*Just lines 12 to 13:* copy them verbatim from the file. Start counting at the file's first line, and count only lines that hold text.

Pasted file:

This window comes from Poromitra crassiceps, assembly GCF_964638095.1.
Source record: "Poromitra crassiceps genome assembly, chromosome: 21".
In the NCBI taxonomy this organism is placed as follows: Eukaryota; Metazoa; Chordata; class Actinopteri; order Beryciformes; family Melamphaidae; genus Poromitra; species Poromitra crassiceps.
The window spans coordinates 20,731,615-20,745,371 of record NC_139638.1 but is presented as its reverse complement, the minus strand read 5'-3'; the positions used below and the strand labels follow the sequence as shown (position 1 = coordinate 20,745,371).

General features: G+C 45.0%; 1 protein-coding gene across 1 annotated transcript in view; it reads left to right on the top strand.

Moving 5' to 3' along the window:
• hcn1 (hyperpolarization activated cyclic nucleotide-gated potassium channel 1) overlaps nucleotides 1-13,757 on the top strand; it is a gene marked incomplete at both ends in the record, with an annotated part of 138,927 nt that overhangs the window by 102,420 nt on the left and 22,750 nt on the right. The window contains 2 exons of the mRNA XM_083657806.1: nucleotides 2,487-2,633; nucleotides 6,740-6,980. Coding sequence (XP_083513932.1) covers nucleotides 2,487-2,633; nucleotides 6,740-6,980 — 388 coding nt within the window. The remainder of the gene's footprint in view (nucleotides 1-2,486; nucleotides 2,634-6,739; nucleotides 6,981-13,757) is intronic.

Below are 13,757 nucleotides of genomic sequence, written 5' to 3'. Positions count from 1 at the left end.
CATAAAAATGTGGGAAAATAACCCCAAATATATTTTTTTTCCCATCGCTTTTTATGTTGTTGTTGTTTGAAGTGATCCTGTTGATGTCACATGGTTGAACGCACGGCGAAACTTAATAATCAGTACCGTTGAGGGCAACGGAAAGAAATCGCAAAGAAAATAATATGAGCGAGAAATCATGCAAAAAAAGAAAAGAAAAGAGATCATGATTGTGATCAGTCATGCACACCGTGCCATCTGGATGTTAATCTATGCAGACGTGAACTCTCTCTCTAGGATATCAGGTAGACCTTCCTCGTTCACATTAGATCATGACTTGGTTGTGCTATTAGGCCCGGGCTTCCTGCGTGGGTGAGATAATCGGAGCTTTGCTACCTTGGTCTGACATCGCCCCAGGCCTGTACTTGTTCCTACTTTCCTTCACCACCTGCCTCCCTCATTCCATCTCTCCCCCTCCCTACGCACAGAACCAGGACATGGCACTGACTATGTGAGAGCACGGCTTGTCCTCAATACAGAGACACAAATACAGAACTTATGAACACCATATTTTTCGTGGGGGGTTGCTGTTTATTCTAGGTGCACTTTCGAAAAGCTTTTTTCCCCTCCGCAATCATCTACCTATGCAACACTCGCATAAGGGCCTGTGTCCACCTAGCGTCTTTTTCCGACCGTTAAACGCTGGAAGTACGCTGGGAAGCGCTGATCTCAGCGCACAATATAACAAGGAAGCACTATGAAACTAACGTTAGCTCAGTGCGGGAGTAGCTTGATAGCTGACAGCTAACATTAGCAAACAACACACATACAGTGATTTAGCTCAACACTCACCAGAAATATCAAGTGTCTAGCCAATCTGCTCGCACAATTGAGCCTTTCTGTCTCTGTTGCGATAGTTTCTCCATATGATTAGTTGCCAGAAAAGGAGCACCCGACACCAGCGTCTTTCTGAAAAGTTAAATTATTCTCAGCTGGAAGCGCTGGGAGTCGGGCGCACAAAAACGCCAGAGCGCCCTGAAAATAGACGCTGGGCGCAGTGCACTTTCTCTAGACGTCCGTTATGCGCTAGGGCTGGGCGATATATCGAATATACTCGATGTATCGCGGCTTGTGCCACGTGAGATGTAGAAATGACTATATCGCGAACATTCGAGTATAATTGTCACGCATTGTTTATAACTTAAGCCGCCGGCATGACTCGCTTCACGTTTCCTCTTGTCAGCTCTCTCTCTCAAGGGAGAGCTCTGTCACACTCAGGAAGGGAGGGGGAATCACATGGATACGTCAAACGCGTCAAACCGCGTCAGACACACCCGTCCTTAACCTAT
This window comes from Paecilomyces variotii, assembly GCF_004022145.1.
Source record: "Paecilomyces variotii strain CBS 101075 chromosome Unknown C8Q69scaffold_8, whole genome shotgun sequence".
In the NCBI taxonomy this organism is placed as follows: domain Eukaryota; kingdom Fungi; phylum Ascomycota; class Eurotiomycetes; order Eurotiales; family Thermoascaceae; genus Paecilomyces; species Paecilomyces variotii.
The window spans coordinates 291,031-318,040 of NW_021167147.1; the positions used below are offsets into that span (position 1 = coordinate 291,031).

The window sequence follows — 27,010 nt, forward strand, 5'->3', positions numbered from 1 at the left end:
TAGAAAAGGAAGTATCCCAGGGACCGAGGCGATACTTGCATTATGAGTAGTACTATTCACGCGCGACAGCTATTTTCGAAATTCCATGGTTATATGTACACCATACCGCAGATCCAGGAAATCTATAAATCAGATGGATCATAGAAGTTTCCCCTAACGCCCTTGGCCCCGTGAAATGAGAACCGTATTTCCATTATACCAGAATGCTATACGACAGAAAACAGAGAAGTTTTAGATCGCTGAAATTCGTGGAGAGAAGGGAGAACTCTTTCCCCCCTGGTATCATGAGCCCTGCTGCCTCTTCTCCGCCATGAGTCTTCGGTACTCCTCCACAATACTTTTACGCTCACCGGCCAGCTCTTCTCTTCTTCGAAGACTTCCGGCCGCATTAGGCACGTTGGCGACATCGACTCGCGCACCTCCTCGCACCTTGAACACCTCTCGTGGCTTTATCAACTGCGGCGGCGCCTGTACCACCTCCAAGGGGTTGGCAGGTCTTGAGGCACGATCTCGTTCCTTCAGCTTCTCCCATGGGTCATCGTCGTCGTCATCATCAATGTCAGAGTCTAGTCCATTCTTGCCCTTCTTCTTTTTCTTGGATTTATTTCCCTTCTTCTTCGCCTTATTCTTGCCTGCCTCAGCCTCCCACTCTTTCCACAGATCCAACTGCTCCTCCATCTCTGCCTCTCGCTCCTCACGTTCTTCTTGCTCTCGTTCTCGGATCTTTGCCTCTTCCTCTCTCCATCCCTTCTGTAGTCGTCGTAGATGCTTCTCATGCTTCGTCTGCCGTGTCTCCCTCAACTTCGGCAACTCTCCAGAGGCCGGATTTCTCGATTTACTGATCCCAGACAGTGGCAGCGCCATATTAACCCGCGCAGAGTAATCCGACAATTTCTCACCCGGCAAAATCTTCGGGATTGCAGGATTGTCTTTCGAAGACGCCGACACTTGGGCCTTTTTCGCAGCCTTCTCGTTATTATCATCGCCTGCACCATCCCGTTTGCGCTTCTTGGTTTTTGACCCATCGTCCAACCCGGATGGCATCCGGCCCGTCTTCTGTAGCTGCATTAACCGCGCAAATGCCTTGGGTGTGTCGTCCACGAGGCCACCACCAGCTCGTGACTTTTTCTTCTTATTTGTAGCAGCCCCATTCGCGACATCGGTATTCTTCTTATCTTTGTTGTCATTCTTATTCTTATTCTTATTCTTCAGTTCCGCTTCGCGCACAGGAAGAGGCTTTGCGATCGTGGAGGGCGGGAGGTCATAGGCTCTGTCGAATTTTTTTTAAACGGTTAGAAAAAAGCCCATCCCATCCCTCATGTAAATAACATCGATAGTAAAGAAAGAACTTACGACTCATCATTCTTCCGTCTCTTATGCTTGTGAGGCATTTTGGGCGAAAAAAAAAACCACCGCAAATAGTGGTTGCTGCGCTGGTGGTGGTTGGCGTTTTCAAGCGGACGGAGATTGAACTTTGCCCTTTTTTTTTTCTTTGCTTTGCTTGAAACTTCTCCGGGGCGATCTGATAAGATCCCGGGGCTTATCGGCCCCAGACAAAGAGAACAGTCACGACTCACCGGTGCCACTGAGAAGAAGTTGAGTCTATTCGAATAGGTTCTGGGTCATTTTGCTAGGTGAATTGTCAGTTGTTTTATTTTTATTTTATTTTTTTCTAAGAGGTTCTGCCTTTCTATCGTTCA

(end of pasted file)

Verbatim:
In the NCBI taxonomy this organism is placed as follows: domain Eukaryota; kingdom Fungi; phylum Ascomycota; class Eurotiomycetes; order Eurotiales; family Thermoascaceae; genus Paecilomyces; species Paecilomyces variotii.
The window spans coordinates 291,031-318,040 of NW_021167147.1; the positions used below are offsets into that span (position 1 = coordinate 291,031).